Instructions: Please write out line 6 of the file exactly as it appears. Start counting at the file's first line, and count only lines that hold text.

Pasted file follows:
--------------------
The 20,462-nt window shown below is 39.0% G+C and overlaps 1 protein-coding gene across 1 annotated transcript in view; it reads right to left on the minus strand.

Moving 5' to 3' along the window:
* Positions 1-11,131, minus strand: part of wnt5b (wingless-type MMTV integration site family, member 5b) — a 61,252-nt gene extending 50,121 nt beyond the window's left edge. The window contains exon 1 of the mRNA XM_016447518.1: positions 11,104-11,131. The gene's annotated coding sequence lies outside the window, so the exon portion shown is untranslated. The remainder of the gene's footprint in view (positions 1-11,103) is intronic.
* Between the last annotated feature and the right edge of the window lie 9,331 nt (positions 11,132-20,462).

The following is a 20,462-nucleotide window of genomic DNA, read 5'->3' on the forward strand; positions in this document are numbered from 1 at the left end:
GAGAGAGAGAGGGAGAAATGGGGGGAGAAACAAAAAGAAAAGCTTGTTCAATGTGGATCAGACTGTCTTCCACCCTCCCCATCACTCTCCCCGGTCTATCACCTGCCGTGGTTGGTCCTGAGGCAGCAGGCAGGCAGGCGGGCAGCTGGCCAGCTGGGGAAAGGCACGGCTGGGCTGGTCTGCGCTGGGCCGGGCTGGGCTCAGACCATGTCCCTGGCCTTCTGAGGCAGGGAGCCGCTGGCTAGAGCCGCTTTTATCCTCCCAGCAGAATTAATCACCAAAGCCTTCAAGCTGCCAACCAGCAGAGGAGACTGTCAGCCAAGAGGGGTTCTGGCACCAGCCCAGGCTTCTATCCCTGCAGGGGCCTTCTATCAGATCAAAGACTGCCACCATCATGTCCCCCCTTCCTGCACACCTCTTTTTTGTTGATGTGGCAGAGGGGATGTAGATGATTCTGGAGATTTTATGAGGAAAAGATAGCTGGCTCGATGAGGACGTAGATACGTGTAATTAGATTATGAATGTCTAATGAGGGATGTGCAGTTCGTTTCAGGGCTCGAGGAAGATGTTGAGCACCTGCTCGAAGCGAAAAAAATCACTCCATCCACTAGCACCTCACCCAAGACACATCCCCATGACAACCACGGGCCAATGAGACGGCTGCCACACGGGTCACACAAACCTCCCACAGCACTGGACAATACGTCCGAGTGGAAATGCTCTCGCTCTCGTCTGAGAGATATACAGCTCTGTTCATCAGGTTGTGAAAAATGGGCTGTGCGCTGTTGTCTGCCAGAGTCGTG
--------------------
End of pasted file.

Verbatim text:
GAGAGAGAGAGGGAGAAATGGGGGGAGAAACAAAAAGAAAAGCTTGTTCAATGTGGATCAGACTGTCTTCCACCCTCCCCATCACTCTCCCCGGTCTATCACCTGCCGTGGTTGGTCCTGAGGCAGCAGGCAGGCAGGCGGGCAGCTGGCCAGCTGGGGAAAGGCACGGCTGGGCTGGTCTGCGCTGGGCCGGGCTGGGCTCAGACCATGTCCCTGGCCTTCTGAGGCAGGGAGCCGCTGGCTAGAGCCGCTTTTATCCTCCCAGCAGAATTAATCACCAAAGCCTTCAAGCTGCCAACCAGCAGAGGAGACTGTCAGCCAAGAGGGGTTCTGGCACCAGCCCAGGCTTCTATCCCTGCAGGGGCCTTCTATCAGATCAAAGACTGCCACCATCATGTCCCCCCTTCCTGCACACCTCTTTTTTGTTGATGTGGCAGAGGGGATGTAGATGATTCTGGAGATTTTATGAGGAAAAGATAGCTGGCTCGATGAGGACGTAGATACGTGTAATTAGATTATGAATGTCTAATGAGGGATGTGCAGTTCGTTTCAGGGCTCGAGGAAGATGTTGAGCACCTGCTCGAAGCGAAAAAAATCACTCCATCCACTAGCACCTCACCCAAGACACATCCCCATGACAACCACGGGCCAATGAGACGGCTGCCACACGGGTCACACAAACCTCCCACAGCACTGGACAATACGTCCGAGTGGAAATGCTCTCGCTCTCGTCTGAGAGATATACAGCTCTGTTCATCAGGTTGTGAAAAATGGGCTGTGCGCTGTTGTCTGCCAGAGTCGTG